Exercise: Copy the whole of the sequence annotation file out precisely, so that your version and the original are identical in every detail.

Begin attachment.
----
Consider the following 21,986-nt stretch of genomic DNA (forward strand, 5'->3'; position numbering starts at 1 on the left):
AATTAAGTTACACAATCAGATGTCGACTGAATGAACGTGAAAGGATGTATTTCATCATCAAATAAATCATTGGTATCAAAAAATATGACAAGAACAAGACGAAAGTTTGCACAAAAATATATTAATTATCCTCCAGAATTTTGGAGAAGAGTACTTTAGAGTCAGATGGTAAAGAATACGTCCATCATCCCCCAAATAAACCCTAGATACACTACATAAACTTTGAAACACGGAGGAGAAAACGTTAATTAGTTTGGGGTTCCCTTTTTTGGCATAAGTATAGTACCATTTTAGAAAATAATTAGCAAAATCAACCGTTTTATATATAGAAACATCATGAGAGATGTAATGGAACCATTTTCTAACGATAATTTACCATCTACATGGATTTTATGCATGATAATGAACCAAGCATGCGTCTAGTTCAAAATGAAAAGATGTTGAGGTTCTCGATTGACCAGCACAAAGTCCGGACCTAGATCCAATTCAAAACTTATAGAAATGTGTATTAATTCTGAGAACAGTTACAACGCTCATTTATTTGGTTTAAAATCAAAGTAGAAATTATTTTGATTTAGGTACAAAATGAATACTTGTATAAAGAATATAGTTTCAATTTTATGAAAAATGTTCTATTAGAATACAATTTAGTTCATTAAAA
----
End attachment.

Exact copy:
Consider the following 21,986-nt stretch of genomic DNA (forward strand, 5'->3'; position numbering starts at 1 on the left):
AATTAAGTTACACAATCAGATGTCGACTGAATGAACGTGAAAGGATGTATTTCATCATCAAATAAATCATTGGTATCAAAAAATATGACAAGAACAAGACGAAAGTTTGCACAAAAATATATTAATTATCCTCCAGAATTTTGGAGAAGAGTACTTTAGAGTCAGATGGTAAAGAATACGTCCATCATCCCCCAAATAAACCCTAGATACACTACATAAACTTTGAAACACGGAGGAGAAAACGTTAATTAGTTTGGGGTTCCCTTTTTTGGCATAAGTATAGTACCATTTTAGAAAATAATTAGCAAAATCAACCGTTTTATATATAGAAACATCATGAGAGATGTAATGGAACCATTTTCTAACGATAATTTACCATCTACATGGATTTTATGCATGATAATGAACCAAGCATGCGTCTAGTTCAAAATGAAAAGATGTTGAGGTTCTCGATTGACCAGCACAAAGTCCGGACCTAGATCCAATTCAAAACTTATAGAAATGTGTATTAATTCTGAGAACAGTTACAACGCTCATTTATTTGGTTTAAAATCAAAGTAGAAATTATTTTGATTTAGGTACAAAATGAATACTTGTATAAAGAATATAGTTTCAATTTTATGAAAAATGTTCTATTAGAATACAATTTAGTTCATTAAAA